All my life I thought the hobblebush (Viburnum lantanoides Michx.) tree was dogwood. That's what my mother called it and I had no reason to doubt her. She was an intelligent and knowledgeable woman, but for whatever reason, she had the name of this tree wrong.
Hobblebush got it name from its unusual growing habit. The branches of this shrubby perennial tend to bend down toward the earth. If they touch the ground, they will take root and another tree will sprout and grow. The resulting branches are easy to trip over when you walk through the woods, making the person hobble along.
Hobblebush produces a cluster of white flowers in a flat head. The outer ring has larger five-petaled white flowers, while the center is made up of tiny white flowers tinged with red, pink or purple. It blooms in the month of May, at about the same time as fiddleheads emerge. The shrubby bushes range in height from 6 to 12 feet in height and can often be found in partially shaded areas with acidic soil, says The Wildflower Center. Cuttings taken in the early spring will root easily.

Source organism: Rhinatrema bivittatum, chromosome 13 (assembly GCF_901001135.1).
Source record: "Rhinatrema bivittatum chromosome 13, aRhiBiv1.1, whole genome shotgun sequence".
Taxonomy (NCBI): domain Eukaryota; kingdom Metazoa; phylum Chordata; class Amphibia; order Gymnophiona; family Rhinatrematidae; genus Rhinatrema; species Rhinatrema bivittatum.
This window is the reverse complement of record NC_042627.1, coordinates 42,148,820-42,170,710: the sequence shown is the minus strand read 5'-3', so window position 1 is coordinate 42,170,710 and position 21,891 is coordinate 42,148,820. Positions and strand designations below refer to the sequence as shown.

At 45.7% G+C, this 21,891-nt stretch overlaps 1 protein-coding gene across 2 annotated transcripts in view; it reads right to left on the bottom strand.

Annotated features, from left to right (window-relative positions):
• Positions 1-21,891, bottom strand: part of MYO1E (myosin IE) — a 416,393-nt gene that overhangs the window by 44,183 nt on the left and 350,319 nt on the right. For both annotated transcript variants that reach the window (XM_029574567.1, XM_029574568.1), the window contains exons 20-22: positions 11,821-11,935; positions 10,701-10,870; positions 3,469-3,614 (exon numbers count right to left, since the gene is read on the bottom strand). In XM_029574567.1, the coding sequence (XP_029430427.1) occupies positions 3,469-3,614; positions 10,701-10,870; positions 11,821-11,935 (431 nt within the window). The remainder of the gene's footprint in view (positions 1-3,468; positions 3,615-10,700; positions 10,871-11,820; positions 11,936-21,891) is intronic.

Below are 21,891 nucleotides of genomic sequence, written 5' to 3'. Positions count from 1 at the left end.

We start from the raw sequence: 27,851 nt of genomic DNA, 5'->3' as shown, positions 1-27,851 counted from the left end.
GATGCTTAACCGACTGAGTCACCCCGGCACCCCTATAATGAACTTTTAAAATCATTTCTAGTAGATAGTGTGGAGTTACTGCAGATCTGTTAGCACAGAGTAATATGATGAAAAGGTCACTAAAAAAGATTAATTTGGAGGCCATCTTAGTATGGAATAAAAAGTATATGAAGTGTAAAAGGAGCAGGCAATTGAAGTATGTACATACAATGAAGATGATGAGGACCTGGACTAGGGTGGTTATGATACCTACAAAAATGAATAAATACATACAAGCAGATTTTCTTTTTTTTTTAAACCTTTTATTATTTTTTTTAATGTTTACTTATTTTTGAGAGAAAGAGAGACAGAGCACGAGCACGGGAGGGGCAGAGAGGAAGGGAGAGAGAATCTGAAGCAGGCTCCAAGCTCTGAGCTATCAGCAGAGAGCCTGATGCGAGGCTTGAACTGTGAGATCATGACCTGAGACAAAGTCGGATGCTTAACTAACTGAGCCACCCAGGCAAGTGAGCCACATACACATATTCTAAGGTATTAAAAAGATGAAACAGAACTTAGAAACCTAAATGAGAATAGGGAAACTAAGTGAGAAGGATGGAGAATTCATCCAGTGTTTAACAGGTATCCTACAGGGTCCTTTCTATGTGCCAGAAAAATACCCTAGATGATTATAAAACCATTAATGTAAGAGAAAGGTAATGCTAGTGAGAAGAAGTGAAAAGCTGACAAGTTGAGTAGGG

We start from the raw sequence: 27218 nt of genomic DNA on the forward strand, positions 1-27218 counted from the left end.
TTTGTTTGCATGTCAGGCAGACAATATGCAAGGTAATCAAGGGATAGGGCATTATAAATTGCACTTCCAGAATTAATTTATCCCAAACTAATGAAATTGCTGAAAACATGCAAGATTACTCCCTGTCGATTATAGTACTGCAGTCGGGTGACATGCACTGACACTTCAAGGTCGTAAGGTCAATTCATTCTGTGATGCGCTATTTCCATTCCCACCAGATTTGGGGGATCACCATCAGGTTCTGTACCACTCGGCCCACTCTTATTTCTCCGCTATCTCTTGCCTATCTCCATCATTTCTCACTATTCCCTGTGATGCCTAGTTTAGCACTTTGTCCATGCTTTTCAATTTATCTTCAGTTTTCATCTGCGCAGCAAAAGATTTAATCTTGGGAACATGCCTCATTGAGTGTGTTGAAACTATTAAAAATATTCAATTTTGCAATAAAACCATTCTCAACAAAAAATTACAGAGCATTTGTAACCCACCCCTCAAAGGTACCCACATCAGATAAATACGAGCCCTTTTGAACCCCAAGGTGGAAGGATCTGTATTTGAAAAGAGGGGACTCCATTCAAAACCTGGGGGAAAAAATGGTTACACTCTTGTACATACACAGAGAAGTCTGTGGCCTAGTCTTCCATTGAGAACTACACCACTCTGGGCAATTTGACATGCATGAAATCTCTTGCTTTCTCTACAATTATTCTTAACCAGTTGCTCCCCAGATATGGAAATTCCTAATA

I always enjoy these beautiful flowers as they are one of the earliest flowers of spring. This year I have had the added joy of photographing them in as they emerge and bloom. May you enjoy the beauty of hobblebush when you encounter it in the wild.
Until Next Time . . . HAPPY GARDENING!
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